Hey all! So I haven’t written a full on post since Saturday, so I figured I’d keep my goals realistic for this one and call it what it will likely be: a long post. With that in mind, I’m going to start!
Also, quick protip for those here at the 3-4 o’ clock hour: freshman orientation has some good cookies and serves Caribou coffee!
Anyway, after that quick fun fact: back to work! Admittedly there’s not much else to talk about, as my team and I spent awhile designing our prototype and familiarizing ourselves with Axure. Good news: today at our meeting, we got really good feedback and he members of the lab had a lot of nice things to say about our design. There’s still a lot to do, of course, including outline our paper a bit based specifically on the CHI 2018 template.
Here are a couple other basic things we learned about how to proceed:
- Both digital and paper methods are good for our project, but paper is better to present at meetings and to get feedback on
- Keep the basic functions and system requirements in mind more than the programs themselves; don’t get boxed in by the existing software
- Design like there are no limits; let other members of the lab give feedback on what’s possible and what’s not, and don’t let thoughts about constraints inhibit the initial brainstorming process
- Meet with Hesham and Lakshay (who are working on UI and developing, respectively) to gain feedback during our group meetings about what is possible. To that end, plan he nxt meeting during the current meeting.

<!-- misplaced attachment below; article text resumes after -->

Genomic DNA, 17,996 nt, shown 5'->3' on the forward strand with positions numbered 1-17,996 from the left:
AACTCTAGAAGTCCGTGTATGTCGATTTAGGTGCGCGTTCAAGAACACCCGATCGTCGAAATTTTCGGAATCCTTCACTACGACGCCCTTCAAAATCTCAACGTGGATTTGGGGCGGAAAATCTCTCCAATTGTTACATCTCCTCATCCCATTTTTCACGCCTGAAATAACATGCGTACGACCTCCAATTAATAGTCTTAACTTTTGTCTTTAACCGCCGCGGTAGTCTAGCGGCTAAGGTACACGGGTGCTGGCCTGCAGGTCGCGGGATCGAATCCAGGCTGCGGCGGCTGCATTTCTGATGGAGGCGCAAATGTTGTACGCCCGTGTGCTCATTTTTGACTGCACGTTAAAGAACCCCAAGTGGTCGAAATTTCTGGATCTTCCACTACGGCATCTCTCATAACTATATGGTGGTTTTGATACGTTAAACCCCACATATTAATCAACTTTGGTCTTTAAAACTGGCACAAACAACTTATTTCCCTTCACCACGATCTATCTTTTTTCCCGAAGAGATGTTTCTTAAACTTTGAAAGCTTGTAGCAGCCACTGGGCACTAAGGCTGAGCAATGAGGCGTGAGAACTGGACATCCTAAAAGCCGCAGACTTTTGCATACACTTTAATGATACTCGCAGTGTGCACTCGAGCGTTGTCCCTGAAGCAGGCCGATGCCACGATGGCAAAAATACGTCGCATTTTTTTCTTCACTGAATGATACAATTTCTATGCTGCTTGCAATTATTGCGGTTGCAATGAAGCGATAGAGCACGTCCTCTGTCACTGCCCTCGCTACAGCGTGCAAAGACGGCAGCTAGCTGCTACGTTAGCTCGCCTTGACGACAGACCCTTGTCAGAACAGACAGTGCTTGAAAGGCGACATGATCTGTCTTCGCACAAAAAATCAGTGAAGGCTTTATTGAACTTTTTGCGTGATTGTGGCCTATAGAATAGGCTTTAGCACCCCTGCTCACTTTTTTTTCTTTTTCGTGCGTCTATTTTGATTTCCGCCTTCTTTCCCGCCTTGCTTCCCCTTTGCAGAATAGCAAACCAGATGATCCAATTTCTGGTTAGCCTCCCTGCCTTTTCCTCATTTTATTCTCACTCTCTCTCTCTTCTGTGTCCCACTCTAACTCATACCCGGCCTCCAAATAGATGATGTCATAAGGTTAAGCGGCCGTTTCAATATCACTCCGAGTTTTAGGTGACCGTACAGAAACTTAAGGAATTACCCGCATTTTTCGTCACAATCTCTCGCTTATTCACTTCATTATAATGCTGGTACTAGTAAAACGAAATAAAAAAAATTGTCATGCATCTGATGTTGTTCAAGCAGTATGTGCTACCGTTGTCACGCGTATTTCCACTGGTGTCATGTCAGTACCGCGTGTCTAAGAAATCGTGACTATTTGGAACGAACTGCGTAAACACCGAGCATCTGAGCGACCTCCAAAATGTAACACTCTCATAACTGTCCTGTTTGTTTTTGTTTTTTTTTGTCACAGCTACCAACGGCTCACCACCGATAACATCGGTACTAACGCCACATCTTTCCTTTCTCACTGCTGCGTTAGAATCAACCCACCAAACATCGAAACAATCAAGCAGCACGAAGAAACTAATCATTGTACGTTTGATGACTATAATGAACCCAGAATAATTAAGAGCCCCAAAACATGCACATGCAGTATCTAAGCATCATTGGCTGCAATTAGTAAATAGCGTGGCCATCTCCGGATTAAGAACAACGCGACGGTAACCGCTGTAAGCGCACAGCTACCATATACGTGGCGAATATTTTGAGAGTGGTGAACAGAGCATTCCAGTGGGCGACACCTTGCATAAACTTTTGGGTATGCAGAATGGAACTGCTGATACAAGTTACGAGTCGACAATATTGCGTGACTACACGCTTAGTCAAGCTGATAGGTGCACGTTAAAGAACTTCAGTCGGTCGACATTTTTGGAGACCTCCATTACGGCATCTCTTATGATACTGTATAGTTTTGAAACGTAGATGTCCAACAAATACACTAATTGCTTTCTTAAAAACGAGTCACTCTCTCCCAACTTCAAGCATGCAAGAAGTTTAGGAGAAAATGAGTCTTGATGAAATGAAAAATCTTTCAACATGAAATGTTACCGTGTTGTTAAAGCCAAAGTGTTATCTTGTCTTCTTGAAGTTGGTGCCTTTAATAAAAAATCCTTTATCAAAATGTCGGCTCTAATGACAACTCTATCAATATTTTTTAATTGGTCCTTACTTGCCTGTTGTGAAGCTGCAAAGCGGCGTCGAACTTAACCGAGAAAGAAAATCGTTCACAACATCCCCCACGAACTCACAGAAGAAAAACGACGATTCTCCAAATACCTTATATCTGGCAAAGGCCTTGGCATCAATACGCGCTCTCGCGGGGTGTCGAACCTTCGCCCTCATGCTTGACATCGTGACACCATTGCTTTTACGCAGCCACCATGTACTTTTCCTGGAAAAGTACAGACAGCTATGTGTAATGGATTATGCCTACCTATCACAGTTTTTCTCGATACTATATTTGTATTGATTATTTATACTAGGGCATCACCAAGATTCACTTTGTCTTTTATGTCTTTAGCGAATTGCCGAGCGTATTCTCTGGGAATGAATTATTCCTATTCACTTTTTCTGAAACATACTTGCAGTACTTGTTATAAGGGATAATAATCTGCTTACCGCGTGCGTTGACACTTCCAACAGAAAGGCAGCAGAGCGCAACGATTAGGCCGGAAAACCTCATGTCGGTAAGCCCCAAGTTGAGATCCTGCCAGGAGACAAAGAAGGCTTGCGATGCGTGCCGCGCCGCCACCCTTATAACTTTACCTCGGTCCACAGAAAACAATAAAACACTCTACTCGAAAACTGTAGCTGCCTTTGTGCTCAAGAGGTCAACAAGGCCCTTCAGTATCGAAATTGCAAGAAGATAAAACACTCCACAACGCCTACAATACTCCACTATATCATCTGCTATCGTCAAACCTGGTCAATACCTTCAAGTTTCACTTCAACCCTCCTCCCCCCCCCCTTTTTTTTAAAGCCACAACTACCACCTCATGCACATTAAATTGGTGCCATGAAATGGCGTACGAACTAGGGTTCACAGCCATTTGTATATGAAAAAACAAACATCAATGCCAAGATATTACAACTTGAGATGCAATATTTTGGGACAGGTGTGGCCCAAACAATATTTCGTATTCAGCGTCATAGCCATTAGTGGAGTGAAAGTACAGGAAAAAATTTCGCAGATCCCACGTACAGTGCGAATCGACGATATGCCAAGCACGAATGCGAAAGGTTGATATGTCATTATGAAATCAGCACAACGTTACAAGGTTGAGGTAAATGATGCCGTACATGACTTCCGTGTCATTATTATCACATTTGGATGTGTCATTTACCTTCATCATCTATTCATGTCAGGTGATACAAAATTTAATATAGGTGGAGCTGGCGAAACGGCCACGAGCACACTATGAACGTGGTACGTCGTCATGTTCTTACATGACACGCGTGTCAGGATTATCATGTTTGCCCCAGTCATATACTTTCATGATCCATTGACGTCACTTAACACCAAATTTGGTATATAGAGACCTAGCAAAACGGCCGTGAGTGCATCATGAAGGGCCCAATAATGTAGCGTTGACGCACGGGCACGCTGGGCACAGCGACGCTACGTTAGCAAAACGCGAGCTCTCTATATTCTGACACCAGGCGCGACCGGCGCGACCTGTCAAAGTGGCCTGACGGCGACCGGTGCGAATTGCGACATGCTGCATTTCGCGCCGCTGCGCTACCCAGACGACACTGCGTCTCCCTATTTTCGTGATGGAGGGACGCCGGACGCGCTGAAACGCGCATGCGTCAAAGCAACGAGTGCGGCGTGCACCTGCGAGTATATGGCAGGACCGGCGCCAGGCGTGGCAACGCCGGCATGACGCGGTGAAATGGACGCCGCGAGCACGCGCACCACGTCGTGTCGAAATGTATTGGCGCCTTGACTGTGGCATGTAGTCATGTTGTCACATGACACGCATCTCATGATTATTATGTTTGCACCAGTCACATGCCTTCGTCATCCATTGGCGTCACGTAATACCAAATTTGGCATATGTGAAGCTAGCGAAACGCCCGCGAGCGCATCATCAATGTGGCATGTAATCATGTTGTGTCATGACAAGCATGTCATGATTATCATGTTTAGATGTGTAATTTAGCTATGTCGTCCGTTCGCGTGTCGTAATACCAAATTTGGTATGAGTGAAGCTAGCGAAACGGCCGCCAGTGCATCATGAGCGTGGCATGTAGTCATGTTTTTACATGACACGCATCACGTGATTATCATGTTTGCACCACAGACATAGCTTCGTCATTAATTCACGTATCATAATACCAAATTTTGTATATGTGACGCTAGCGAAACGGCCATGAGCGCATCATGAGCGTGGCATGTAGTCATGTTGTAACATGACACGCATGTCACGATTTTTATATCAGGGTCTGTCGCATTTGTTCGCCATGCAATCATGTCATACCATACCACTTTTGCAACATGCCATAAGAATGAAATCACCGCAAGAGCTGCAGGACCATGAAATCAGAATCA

- Practice agile design
- Rehearse presentations at least a little bit in advance – “tell a story”
There were many other things we learned, of course, and many things specific to our design, but these are some of the overarching things.
Beyond that, we listened to a talk by Veronica Dark about cognitive science and the difference between perception and reality (a couple of you might have a laugh at that one). It was pretty cool, and showed how our expectations influence what we process and remember. It was also interesting from a UI perspective – how what the user is told and shown affects his or her level of confidence and memory when using an interface.
Beyond all that we’ve learned over the past couple days – in Axure, about prototyping and design, and in our Deeper Dives – I’ve also learned something about myself that I’ve been learning throughout this REU. And that is that I love organization.
Some of you who know me outside of work might laugh at this. No, I’m not always the most neat person in the world, and I can be pretty scattered in day-to-day life, but in the workplace and when working on a big project, I really enjoy keeping everything in order. For instance, in our Drive folder, everything is organized within this folder via their own folders. In addition, my lab notebook is really helping me do things like plan out scheduling, set to-do’s, make concept maps, keep track of questions, etc. Back in high school, I really enjoyed creating outlines as a study method, so this probably shouldn’t come as a surprise, but I really enjoy organizing information and planning things. It helps me keep everything straight in my head and makes accomplishing a task so much easier.
Anyway, that was a pretty interesting revelation that I’ve come to. Since this is getting really long, I’ll stop here and (maybe) write another post later relating to Deeper Dives and other things.
At least I warned you!